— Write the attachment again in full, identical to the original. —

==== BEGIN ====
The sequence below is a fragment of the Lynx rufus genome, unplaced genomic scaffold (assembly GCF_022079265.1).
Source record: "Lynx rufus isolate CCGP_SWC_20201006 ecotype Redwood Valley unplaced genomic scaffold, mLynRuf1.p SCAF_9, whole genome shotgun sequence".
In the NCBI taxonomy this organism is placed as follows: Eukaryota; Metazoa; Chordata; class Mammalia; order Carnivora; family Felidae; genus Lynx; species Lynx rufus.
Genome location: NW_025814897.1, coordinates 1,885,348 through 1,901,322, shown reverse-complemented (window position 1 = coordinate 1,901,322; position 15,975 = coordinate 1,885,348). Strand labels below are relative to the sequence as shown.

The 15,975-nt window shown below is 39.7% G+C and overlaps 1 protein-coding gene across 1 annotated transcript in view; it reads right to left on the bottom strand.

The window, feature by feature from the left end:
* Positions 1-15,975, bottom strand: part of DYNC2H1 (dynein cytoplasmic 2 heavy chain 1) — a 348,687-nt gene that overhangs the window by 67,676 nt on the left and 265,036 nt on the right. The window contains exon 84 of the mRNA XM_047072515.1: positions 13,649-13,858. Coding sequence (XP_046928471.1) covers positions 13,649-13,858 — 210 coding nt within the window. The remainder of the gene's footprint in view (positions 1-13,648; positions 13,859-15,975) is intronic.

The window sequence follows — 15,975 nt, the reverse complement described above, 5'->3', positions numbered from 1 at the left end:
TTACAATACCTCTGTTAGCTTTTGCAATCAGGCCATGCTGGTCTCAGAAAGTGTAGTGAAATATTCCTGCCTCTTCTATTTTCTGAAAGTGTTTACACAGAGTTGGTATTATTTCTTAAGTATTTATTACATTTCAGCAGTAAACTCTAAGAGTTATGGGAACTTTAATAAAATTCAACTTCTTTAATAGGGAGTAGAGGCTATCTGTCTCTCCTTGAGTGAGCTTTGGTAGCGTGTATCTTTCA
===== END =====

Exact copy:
The sequence below is a fragment of the Lynx rufus genome, unplaced genomic scaffold (assembly GCF_022079265.1).
Source record: "Lynx rufus isolate CCGP_SWC_20201006 ecotype Redwood Valley unplaced genomic scaffold, mLynRuf1.p SCAF_9, whole genome shotgun sequence".
In the NCBI taxonomy this organism is placed as follows: Eukaryota; Metazoa; Chordata; class Mammalia; order Carnivora; family Felidae; genus Lynx; species Lynx rufus.
Genome location: NW_025814897.1, coordinates 1,885,348 through 1,901,322, shown reverse-complemented (window position 1 = coordinate 1,901,322; position 15,975 = coordinate 1,885,348). Strand labels below are relative to the sequence as shown.

The 15,975-nt window shown below is 39.7% G+C and overlaps 1 protein-coding gene across 1 annotated transcript in view; it reads right to left on the bottom strand.

The window, feature by feature from the left end:
* Positions 1-15,975, bottom strand: part of DYNC2H1 (dynein cytoplasmic 2 heavy chain 1) — a 348,687-nt gene that overhangs the window by 67,676 nt on the left and 265,036 nt on the right. The window contains exon 84 of the mRNA XM_047072515.1: positions 13,649-13,858. Coding sequence (XP_046928471.1) covers positions 13,649-13,858 — 210 coding nt within the window. The remainder of the gene's footprint in view (positions 1-13,648; positions 13,859-15,975) is intronic.

The window sequence follows — 15,975 nt, the reverse complement described above, 5'->3', positions numbered from 1 at the left end:
TTACAATACCTCTGTTAGCTTTTGCAATCAGGCCATGCTGGTCTCAGAAAGTGTAGTGAAATATTCCTGCCTCTTCTATTTTCTGAAAGTGTTTACACAGAGTTGGTATTATTTCTTAAGTATTTATTACATTTCAGCAGTAAACTCTAAGAGTTATGGGAACTTTAATAAAATTCAACTTCTTTAATAGGGAGTAGAGGCTATCTGTCTCTCCTTGAGTGAGCTTTGGTAGCGTGTATCTTTCA